This morning I attended the Annual General Meeting of D4T4 Solutions Plc (D4T4) at their offices in Sunbury-on-Thames. This is an AIM-listed niche software solutions business which has been listed since 1997, originally on the main market under the name IS Solutions. I did hold the shares years ago but recently bought back a few as the acquisition of Celebrus gives it some real IP as opposed to it being primarily a service business as it used to be. The two founders are still on the board, one as CEO and one as a non-exec director. Peter Simmonds is the Chairman – he also chairs Cloudcall and used to be CEO at DotDigital.
I was surprised to see about 20 private shareholders present. I would have guessed it would be very few in the August holiday season. They had a lot of questions and comments only a few of which I cover here.
The company issued a statement in the morning. It stated trading was “in line with expectations”. But there was a mention of a second-half bias which seems to have spooked the share price today, even though it is likely to be less than last year.
What does the company do exactly? That is not easy to define but it is primarily a data analytics platform used by companies with large amounts of data such as banks. When I ask Peter after the meeting closed what their key USP was he said it is the real-time data analysis which hardly anyone else can do. This explains why one of their main partners is SAS, a very large US analytics business, who resell the software and is by far the largest customer of D4T4 – £15m out of £25m total revenue. This is clearly a risk which prompted several questions in the meeting. But it was explained that there are many more end-user customers and they have been taking steps to get closer to the end customers.
The CEO did say they wanted to expand from two major sales partners to others and had a third in the pipeline.
Note that according to this morning’s announcement more than 80% of their revenue is in dollars so the falling pound will probably help them. This is a typical software business with a very international spread of business who are unlikely to be harmed by Brexit, whatever the form.
The company had a good year last year – revenue up by 37%, and adjusted profits up by 47%. That’s after revising prior year figures because of the adoption of the IFRS15 accounting standard.
One question raised was why did the wages bill rise by 17% when the number of employees remained unchanged. This was explained by the bonuses paid after a good year financially and the fact they were now recruiting staff in the USA who tend to be a lot more expensive.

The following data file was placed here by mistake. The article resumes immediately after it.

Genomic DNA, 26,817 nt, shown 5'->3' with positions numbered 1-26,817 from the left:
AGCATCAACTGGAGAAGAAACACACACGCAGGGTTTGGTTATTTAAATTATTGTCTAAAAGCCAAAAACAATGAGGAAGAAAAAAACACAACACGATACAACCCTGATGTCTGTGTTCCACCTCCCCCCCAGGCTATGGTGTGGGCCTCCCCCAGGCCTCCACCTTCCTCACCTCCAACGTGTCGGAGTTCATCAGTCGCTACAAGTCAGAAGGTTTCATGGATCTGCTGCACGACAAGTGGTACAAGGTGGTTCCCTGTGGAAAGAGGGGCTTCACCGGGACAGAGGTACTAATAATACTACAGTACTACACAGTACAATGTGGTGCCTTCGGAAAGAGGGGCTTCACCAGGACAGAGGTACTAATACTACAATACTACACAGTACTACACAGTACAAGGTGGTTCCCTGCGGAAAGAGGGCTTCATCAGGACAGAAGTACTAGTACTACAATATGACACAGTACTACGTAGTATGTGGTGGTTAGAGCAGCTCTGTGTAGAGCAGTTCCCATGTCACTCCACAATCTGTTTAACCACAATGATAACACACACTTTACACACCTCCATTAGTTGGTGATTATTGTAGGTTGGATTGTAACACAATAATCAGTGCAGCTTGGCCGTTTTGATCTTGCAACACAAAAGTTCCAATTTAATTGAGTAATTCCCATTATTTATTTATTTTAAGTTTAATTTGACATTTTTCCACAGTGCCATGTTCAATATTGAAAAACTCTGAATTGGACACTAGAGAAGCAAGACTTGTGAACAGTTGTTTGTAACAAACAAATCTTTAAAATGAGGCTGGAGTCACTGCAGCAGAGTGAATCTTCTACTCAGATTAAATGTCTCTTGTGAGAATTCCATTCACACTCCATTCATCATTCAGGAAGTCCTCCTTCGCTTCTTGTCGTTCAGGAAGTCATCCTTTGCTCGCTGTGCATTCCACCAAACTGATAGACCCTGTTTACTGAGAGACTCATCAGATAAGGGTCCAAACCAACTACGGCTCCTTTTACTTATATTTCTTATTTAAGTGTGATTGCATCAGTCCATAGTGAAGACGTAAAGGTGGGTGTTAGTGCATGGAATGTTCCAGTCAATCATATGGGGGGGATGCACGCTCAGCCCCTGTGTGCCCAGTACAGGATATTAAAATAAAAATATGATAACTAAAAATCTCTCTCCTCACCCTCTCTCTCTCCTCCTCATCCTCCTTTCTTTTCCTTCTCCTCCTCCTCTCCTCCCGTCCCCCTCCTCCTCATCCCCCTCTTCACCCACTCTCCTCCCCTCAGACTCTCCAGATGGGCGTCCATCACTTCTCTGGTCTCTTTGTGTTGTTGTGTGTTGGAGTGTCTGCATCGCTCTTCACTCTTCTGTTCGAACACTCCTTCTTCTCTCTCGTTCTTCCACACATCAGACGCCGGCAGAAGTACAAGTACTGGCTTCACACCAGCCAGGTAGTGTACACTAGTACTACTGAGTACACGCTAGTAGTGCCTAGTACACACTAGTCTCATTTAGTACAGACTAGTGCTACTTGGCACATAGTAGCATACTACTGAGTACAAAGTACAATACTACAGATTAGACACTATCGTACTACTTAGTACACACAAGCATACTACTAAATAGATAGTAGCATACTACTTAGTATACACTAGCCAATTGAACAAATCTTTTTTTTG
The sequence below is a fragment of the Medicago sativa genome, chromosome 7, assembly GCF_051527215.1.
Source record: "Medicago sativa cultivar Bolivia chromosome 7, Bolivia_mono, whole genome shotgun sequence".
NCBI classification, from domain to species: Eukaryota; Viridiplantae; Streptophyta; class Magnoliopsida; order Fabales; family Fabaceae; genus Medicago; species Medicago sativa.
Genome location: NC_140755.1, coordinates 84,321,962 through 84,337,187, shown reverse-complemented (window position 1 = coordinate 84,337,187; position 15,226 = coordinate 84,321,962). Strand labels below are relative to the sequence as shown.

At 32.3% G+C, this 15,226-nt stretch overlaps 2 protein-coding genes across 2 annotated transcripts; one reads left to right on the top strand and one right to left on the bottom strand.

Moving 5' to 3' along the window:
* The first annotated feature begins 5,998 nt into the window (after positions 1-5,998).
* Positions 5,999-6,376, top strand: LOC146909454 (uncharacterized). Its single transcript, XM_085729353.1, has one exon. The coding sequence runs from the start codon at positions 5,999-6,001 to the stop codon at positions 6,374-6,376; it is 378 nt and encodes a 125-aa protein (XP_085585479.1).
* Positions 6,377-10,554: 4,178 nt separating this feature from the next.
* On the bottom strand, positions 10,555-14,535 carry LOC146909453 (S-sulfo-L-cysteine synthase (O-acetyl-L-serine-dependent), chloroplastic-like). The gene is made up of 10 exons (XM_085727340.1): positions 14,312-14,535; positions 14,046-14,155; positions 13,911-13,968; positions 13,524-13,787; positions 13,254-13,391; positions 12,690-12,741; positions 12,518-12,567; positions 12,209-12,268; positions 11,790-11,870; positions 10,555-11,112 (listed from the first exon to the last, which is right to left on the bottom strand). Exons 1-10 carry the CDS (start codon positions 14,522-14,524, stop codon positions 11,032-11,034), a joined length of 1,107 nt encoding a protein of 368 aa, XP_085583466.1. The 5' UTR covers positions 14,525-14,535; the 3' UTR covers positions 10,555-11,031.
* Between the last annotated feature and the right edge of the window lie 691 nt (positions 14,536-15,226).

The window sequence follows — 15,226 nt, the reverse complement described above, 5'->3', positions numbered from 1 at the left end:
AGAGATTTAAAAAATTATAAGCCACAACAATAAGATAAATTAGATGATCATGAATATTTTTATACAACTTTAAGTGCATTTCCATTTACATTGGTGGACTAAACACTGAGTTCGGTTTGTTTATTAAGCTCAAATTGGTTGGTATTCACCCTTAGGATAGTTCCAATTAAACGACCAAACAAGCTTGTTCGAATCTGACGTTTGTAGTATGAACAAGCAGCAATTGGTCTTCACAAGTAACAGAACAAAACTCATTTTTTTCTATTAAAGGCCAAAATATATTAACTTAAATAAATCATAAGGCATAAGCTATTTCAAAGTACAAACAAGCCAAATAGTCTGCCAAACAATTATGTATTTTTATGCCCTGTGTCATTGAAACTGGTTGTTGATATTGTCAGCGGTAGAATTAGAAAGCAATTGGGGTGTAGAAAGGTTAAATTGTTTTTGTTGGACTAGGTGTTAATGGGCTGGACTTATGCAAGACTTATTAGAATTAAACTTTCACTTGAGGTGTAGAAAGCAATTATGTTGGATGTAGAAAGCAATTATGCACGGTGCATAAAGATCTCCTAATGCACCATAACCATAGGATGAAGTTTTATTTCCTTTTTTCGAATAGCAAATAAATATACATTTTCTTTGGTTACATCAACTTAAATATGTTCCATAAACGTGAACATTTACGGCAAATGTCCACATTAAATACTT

There was a long discussion over a proposed new LTIP. Concerns were expressed about the non-explicit holding period. I simply voted against it because I just don’t like LTIPs particularly where the performance targets have not been declared. Shareholders have no idea how much it is going to cost them. The Chair of the Remuneration Committee, Peter Whiting, even said at one point that “LTIPs are not a real cost”. He did seem to back down later when I challenged him on this, but he does not like the current accounting treatment. But all share option schemes are a cost on shareholders because of the dilution and hence should be recognised as such in the accounts. It’s very clear that LTIP schemes have enabled the ramping up of total director and senior management pay in companies.
It seems the performance targets will be disclosed in due course. I suggested that a simple cash bonus combined with conventional share options would be better because staff do not value long-term options. However the Chairman said that if they offered market price options rather than nil-cost ones the dilution might double.
The company has just recruited a new CFO and it was mentioned that a lot of candidates asked whether the company had an LTIP scheme in place. Anyway when it came to a vote, via a poll, 99.9% voted FOR the LTIP. There were only two resolutions that got much less than 99% in favour. These were 95% for the Remuneration Report and 95% for re-election of founder John Lythall as a non-exec – probably because of his length of service.
One interesting question that was asked was about tax rates they would be paying. It was mentioned in response that they are looking to use the “patent box” provision which might reduce their tax rate this year to 10%.
Altogether a useful meeting although I did suggest to the Chairman that it would help to have a presentation on what the company actually did as some investors might not be too clear on that. That could be one reason why the company is only moderately rated on fundamentals.
Roger Lawson (Twitter: https://twitter.com/RogerWLawson )
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